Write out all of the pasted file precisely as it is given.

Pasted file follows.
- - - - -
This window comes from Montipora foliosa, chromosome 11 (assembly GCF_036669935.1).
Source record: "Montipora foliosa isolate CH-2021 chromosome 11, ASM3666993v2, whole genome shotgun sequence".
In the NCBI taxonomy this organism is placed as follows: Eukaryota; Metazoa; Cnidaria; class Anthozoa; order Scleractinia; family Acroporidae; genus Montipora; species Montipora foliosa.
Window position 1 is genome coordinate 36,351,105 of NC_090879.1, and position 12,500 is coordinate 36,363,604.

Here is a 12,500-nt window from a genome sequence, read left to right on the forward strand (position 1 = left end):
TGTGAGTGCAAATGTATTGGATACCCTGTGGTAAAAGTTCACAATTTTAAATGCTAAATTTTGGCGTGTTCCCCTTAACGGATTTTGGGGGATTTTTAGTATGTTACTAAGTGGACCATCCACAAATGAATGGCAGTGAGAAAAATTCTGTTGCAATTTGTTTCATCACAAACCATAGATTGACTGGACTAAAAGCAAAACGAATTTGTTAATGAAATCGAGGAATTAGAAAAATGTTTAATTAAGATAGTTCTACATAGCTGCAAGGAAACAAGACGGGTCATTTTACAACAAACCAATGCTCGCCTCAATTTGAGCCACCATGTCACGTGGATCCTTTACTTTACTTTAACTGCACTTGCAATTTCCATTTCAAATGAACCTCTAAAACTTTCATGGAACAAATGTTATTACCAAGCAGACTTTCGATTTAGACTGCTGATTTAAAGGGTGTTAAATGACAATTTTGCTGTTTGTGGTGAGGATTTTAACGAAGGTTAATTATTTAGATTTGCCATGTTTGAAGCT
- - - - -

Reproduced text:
This window comes from Montipora foliosa, chromosome 11 (assembly GCF_036669935.1).
Source record: "Montipora foliosa isolate CH-2021 chromosome 11, ASM3666993v2, whole genome shotgun sequence".
In the NCBI taxonomy this organism is placed as follows: Eukaryota; Metazoa; Cnidaria; class Anthozoa; order Scleractinia; family Acroporidae; genus Montipora; species Montipora foliosa.
Window position 1 is genome coordinate 36,351,105 of NC_090879.1, and position 12,500 is coordinate 36,363,604.

Here is a 12,500-nt window from a genome sequence, read left to right on the forward strand (position 1 = left end):
TGTGAGTGCAAATGTATTGGATACCCTGTGGTAAAAGTTCACAATTTTAAATGCTAAATTTTGGCGTGTTCCCCTTAACGGATTTTGGGGGATTTTTAGTATGTTACTAAGTGGACCATCCACAAATGAATGGCAGTGAGAAAAATTCTGTTGCAATTTGTTTCATCACAAACCATAGATTGACTGGACTAAAAGCAAAACGAATTTGTTAATGAAATCGAGGAATTAGAAAAATGTTTAATTAAGATAGTTCTACATAGCTGCAAGGAAACAAGACGGGTCATTTTACAACAAACCAATGCTCGCCTCAATTTGAGCCACCATGTCACGTGGATCCTTTACTTTACTTTAACTGCACTTGCAATTTCCATTTCAAATGAACCTCTAAAACTTTCATGGAACAAATGTTATTACCAAGCAGACTTTCGATTTAGACTGCTGATTTAAAGGGTGTTAAATGACAATTTTGCTGTTTGTGGTGAGGATTTTAACGAAGGTTAATTATTTAGATTTGCCATGTTTGAAGCT